Written by Kristine, Co-Director, Jakarta
The day after my magical Borobudur morning in Jogja, I started out at about 9 am, headed for Taman Sari. Wow, what a rundown, poorly maintained, nothing-to-see-here disappointment. On top of that, I had a guide who spoke terrible English (I understood maybe twenty percent of what he said) and who actually told me to tip him after the really bad tour was over (side eye). I tipped him, not a lot because he did a bad job, but people are in such need and every rupiah counts; I just couldn’t bring myself to not tip him at all.
I hotfooted it away from Taman Sari and headed out of the city to Ullen Sentalu museum. This is a museum in the woods, on the way up to Mount Merapi, that houses the recent history of Yogyakarta and Solo’s royal families. I wasn’t impressed by the royal people but I really liked the museum itself. It was so cool (temperature-wise) and quiet and tucked away in the woods that I could easily have spent all day there sipping hot chocolate and reading a book while lounging in a deck chair.
Prambanan was my next stop. Like Borobudur, this is also a 9th century temple but this 1 is Hindu . I was impressed by the architecture – building these huge temples back in the 800’s could not have been easy – but I didn’t get the point of it. Basically, these temples are huge structures that have a very small open chamber about two-thirds way up, in which there are 1 or 2 statues of different Hindu gods. My question is, what else is under this huge building? What’s the point of building it so big if you’re only going to use 1 small chamber? There are no other openings, so what’s the point? I still have no idea so in the end I wasn’t overly impressed.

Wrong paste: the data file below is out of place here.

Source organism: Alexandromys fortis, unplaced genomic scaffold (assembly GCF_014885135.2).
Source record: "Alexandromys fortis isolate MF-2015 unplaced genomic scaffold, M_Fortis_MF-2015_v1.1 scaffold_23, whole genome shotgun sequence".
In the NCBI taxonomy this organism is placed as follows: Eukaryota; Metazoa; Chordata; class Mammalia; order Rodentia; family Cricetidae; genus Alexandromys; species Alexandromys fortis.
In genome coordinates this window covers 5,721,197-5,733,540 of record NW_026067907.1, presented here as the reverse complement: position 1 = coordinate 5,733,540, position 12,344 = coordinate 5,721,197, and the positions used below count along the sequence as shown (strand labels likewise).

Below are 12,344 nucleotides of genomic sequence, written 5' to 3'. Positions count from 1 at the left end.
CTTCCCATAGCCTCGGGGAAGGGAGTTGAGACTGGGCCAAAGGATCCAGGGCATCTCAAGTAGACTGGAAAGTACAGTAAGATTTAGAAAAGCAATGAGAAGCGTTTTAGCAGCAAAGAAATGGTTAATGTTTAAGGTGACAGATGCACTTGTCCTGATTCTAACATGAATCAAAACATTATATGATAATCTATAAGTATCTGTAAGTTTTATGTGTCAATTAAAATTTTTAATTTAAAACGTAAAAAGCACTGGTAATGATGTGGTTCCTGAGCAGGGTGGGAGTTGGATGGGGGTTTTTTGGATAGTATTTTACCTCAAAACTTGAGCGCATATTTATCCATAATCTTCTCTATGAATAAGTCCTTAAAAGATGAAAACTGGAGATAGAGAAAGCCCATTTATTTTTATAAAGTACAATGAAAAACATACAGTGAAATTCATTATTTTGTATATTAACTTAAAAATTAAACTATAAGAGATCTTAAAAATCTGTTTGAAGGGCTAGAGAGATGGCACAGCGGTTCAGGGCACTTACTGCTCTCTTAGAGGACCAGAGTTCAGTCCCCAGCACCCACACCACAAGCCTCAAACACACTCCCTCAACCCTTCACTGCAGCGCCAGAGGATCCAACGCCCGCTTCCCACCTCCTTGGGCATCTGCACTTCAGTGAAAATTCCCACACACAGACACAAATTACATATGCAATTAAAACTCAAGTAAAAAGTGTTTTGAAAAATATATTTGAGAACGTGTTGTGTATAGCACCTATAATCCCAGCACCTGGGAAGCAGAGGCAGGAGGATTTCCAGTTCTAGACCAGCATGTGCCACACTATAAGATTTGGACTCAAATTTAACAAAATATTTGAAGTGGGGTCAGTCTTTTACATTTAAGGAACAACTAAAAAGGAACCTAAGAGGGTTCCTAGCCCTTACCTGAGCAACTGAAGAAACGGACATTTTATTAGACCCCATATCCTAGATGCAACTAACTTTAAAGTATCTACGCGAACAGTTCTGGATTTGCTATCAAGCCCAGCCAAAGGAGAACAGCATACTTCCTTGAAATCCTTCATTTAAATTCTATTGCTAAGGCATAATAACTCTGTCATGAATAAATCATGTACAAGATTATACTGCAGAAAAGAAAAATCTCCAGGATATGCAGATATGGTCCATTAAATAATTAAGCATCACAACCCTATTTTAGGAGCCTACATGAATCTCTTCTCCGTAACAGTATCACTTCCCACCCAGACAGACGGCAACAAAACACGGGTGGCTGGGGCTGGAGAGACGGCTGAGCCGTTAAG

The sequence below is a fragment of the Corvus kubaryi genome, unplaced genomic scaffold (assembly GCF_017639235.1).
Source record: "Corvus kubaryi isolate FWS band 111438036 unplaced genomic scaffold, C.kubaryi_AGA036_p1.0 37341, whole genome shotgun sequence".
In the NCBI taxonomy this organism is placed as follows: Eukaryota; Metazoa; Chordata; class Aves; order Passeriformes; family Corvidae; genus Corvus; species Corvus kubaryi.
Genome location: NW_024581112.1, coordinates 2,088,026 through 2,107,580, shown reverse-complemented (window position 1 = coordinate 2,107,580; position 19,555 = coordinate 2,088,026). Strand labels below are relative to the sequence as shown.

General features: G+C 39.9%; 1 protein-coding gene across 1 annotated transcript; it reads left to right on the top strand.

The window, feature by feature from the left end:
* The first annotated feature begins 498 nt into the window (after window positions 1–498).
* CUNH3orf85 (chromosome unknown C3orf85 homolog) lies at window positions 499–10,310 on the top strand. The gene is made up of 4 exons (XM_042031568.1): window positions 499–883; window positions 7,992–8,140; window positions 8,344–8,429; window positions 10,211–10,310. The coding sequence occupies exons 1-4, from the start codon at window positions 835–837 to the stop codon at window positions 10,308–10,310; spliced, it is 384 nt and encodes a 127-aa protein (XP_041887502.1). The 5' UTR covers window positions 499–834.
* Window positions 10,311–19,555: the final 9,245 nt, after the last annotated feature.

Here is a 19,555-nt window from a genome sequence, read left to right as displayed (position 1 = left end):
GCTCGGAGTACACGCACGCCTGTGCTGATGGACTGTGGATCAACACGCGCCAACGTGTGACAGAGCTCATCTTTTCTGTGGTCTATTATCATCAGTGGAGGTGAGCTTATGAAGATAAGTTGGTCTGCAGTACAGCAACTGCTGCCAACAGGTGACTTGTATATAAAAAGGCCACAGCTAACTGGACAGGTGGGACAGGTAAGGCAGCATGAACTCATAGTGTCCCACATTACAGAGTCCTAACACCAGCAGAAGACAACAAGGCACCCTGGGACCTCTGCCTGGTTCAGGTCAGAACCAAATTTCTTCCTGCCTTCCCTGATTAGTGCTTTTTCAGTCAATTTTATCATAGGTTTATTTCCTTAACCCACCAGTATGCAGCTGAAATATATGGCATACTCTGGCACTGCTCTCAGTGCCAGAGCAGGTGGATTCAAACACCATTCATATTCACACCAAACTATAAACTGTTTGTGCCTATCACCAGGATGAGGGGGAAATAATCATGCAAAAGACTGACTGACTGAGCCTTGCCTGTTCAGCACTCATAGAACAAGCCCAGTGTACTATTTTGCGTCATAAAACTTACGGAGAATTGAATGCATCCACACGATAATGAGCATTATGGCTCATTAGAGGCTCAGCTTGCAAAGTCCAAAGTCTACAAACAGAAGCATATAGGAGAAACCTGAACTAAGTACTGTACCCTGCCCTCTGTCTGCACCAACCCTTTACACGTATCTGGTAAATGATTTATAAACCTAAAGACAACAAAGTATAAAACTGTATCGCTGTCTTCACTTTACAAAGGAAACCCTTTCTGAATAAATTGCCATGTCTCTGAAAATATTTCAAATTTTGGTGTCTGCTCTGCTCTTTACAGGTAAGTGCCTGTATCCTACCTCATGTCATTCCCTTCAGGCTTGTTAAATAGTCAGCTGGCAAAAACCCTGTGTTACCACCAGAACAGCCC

By this time it was almost late afternoon and I was starving so I got mie ayam to eat while I made my way to Candi Ijo. I was trying once more to see the sunset but again got beaten by the rain. Still, before the rain came, I got a stunning view of the province of Jogja spread out below me. I was only there for a few minutes before the rain forced me to leave, but the view made every minute getting up there totally worth it.